My long-standing interest in the symbiotic relationship between power and the built environment has guided my current and future research projects, which examine the complexities of corporate power, industrial planning, and urban (re)development in metropolitan America.
I am currently revising my book manuscript. It is an interdisciplinary history, combining planning, urban, business, film, and real estate history, to understand how Los Angeles’s signature industry’s practice of mass producing films in sprawling manufacturing plants helped shape the metropolis. Building Hollywood: The Film Industry and Urban Development in Metropolitan Los Angeles, 1920-1975 expands my dissertation as a study of how two dramatic shifts in the business model of the film industry determined the land-use decisions of the five vertically-integrated, major film studios. The focus of the book details how each firm reacted differently to the same set of economic circumstances that transformed the film business from a fordist to a postfordist industry beginning in the 1950s.
The industry’s shift from fordism to postfordism exposed a tension between production space as exchange value and the method of production. During this transition in the film industry, the balance between the use value of production facilities and their exchange value fluctuated. Meanwhile, the film industry’s restructuring coincided with Los Angeles’s urban restructuring following a period of extensive postwar growth. The practical decision for film studios to locate on cheaper, plentiful land on Los Angeles’s urban fringe during the early development of both the industry and the metropolis in the 1920s provided opportunities for both to restructure in the 1960s and 1970s.
As the shift from fordism to postfordism is widely recognized as one of the most significant characteristics of the political economy of the late twentieth and early twenty-first centuries, the book illuminates the transition for one of the earliest industries to undergo the transformation in the metropolis that is also widely recognized as the prototypical postindustrial metropolis. Examining such a tension and urban development consequences enriches our understanding of large industrial landowners, private-sector planning, and the interdependence of public and private actors in shaping metropolitan America and economic development.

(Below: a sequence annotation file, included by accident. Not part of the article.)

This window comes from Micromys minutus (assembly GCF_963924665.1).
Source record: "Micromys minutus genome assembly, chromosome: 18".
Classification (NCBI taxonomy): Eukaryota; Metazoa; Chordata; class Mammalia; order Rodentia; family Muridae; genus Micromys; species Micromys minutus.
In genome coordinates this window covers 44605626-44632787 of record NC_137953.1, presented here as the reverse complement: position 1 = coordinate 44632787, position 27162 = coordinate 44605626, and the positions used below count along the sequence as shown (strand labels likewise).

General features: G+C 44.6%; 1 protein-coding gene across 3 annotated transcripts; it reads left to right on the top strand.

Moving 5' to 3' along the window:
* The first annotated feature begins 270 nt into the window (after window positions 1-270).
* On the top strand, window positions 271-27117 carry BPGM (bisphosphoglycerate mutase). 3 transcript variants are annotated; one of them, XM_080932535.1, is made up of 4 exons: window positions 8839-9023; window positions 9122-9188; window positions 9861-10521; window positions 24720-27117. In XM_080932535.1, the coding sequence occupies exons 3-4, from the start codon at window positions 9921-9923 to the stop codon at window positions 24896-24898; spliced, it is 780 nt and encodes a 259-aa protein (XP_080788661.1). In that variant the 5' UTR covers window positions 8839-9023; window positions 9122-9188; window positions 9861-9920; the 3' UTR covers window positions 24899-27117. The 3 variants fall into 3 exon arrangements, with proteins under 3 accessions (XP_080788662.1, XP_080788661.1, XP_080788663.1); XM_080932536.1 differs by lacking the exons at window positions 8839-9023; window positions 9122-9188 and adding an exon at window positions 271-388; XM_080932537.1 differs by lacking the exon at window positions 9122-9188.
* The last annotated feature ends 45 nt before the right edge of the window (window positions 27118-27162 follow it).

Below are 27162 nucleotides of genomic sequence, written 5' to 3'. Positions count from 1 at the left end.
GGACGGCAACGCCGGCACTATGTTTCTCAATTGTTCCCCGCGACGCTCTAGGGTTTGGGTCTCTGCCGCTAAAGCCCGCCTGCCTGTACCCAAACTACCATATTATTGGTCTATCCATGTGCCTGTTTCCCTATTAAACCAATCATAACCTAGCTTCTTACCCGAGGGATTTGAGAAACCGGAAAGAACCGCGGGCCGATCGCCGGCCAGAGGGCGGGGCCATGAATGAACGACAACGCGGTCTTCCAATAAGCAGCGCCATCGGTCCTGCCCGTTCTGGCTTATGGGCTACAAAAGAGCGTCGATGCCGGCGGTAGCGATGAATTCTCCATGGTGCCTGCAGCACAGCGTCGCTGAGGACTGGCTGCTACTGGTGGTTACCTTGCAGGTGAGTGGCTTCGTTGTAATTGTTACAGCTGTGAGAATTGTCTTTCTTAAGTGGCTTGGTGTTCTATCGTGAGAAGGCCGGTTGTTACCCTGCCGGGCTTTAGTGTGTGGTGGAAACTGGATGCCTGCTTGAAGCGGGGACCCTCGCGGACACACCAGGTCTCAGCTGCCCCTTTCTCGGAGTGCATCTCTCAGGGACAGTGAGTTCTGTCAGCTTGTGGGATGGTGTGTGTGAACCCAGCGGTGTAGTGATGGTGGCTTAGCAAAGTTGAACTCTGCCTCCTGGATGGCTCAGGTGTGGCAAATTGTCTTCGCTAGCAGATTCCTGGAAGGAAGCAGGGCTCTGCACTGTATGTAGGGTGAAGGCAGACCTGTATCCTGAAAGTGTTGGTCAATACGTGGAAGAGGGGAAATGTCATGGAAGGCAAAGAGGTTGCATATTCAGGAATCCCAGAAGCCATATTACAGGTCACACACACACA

I have published two articles from this project, which explore the film industry’s impact on Los Angeles’s economic and urban development. The first article, which recounts the conflict between the Hollywood and Culver City Chambers of Commerce over the name “Hollywood” and its associated prestige, was covered by CityLab.
The Film Industry and Urban Development in Kansas City
I have recently begun a new, two-part grant-funded project entitled “The Film Industry and Urban Development in Kansas City,” which should produce multiple articles. This work endeavors to understand the influence of business and industrial networks and their innovations on localized urban and economic development.
The first part explores Kansas City’s role as a node in the national film distribution network, which relied on the cross-country railroad system; Kansas City is centrally located within these networks. This investigation focuses on the creation, maintenance, and abandonment of Kansas City’s film row to understand the influence of business and industrial networks on localized urban and economic development. This city’s film row is one of 32 warehouse and commercial districts where film company exchanges and ancillary services clustered to serve a nationwide network to distribute films to local theaters. The preservation of Kansas City’s film row is currently threatened by the rapid revitalization of the larger former warehouse district in which it sits, now branded the Crossroads Arts District.
The second part uncovers how AMC Theatres, headquartered in Kansas City, invented and evolved the now ubiquitous suburban staple: the multiplex cinema. This examination includes founder and CEO Stanley Durwood’s envisioning multiplexes as anchors for urban revitalization projects in the late twentieth century.